and if a baby will nurse- even better because nursing clears airways as well and the viscosity of the colostrum dries out the lungs too--
post #12 of 109
I'm going to make this short as it's off-topic, but don't really feel like I can just ignore it -
Quote:
Originally Posted by Arwyn View Post
UCing is about being your own midwife, have to prove you can do everything midwives do...
Just have to express my strong disagreement with that statement. Maybe for some, although really, I haven't seen this attitude much among UCers. There's no way I would have done any suctioning on my UC baby if she'd been born at home. (At the hospital, she got a tiny bit of totally needless suctioning.) Somehow I just can't imagine reaching for a bulb syringe I didn't even have.
post #13 of 109
Thread Starter 
Quote:
Originally Posted by Romana9+2 View Post
I'm going to make this short as it's off-topic, but don't really feel like I can just ignore it -

Just have to express my strong disagreement with that statement. Maybe for some, although really, I haven't seen this attitude much among UCers. There's no way I would have done any suctioning on my UC baby if she'd been born at home. (At the hospital, she got a tiny bit of totally needless suctioning.) Somehow I just can't imagine reaching for a bulb syringe I didn't even have.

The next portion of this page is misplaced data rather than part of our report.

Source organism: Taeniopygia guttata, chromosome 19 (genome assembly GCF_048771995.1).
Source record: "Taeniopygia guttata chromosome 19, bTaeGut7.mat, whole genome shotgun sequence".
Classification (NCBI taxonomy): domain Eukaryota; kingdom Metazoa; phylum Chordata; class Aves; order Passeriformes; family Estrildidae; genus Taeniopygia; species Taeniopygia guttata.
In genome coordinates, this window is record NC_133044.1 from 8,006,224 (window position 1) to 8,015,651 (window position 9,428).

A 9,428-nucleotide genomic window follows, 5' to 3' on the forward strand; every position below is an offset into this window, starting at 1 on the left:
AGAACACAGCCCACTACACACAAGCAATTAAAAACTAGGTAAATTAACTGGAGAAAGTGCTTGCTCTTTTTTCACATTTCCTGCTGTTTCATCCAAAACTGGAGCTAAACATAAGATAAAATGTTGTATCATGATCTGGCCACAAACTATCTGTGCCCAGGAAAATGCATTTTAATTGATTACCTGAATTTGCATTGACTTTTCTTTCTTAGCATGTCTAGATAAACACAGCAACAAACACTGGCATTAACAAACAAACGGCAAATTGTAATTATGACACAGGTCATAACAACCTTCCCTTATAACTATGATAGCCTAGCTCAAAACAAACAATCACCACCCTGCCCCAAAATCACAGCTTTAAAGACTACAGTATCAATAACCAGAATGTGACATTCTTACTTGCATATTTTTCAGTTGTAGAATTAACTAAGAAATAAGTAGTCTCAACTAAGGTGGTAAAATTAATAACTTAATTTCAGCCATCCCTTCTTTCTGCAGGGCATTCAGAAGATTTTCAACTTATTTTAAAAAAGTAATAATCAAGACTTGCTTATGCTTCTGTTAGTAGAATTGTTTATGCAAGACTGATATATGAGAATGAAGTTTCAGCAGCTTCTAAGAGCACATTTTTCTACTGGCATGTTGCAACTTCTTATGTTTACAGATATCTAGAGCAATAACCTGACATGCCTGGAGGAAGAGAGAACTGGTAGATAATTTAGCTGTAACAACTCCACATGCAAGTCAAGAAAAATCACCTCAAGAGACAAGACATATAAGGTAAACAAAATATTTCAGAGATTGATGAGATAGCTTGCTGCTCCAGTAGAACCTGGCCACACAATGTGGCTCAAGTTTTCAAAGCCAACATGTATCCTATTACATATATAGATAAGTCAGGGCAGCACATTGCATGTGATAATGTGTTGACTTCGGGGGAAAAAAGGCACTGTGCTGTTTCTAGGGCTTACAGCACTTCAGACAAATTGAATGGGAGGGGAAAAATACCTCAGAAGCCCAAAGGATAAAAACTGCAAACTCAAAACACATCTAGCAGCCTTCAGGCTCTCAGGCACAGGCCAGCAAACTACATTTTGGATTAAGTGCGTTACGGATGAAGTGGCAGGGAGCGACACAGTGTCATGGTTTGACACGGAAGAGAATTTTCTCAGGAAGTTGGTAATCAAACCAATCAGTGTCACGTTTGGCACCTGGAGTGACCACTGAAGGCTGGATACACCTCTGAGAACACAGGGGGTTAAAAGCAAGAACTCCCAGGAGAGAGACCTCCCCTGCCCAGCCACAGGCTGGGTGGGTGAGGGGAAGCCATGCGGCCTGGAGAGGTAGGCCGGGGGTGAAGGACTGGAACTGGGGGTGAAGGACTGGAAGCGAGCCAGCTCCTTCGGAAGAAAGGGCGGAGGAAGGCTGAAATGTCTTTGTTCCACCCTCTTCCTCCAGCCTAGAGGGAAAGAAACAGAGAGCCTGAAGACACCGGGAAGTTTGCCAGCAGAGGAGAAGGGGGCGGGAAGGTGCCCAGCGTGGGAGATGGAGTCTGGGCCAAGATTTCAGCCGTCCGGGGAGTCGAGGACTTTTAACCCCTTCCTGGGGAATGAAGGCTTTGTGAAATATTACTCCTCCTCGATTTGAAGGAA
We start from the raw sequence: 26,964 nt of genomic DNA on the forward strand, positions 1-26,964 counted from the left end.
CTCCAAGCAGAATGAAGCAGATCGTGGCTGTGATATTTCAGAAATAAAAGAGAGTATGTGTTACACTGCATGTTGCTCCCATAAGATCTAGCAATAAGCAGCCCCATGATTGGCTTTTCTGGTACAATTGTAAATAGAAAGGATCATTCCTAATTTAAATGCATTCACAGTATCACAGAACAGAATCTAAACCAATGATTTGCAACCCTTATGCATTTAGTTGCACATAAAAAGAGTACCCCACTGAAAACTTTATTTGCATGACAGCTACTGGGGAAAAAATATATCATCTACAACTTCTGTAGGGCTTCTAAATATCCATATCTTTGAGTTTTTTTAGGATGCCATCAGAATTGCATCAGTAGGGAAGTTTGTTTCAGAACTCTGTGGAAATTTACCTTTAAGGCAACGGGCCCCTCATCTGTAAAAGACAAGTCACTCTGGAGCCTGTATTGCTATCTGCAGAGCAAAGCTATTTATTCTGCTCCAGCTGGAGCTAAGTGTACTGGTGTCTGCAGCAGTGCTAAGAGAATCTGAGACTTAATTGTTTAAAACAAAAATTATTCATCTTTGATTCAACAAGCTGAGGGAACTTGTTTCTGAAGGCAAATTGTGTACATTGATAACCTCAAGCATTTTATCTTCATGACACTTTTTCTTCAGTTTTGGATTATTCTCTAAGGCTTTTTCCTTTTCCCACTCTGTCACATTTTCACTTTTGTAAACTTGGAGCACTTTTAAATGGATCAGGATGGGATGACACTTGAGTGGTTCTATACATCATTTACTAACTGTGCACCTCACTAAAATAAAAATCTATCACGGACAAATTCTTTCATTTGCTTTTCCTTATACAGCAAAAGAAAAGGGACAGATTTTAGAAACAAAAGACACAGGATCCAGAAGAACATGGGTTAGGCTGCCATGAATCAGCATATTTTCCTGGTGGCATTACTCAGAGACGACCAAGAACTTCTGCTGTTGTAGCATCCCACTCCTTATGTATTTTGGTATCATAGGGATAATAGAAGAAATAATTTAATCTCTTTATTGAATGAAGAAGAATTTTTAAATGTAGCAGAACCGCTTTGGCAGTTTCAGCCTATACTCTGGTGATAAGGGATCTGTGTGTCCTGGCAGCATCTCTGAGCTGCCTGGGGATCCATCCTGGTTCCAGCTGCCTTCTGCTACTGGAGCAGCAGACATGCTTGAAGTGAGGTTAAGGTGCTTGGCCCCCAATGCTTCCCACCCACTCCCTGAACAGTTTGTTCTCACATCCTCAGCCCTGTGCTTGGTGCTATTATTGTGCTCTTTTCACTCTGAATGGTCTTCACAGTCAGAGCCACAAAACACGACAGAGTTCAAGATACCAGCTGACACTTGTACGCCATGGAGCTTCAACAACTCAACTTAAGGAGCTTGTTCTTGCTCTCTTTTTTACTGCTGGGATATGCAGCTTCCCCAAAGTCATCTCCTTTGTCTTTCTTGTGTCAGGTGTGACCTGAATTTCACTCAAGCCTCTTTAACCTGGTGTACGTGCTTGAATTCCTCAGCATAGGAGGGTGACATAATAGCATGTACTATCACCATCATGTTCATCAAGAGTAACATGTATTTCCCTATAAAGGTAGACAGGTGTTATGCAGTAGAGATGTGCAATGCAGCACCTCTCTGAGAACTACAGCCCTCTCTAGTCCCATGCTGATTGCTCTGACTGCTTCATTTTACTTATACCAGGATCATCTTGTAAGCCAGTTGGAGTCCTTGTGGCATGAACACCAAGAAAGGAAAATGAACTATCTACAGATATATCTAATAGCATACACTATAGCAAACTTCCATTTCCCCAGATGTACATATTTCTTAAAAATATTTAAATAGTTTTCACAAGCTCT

well, it may not be true for all, but I have to admit seeing/hearing UC mamas measuring their fundus, dipping their urine, and even suctioning babies - all of which are not evidence-based. the issue is, like with midwives, there are certain rituals we have adopted from obstetrics and there are certain rituals UCers have adopted from midwives. None of that makes any of us right or wrong - it's just a product of trying to make it "friendlier" or "woman centered" when we're still not using evidence-based practices.

seems to me within the midwifery community until there is a study to show it is harmful, midwives will continue to do these rituals and practices because "it's what we've always done".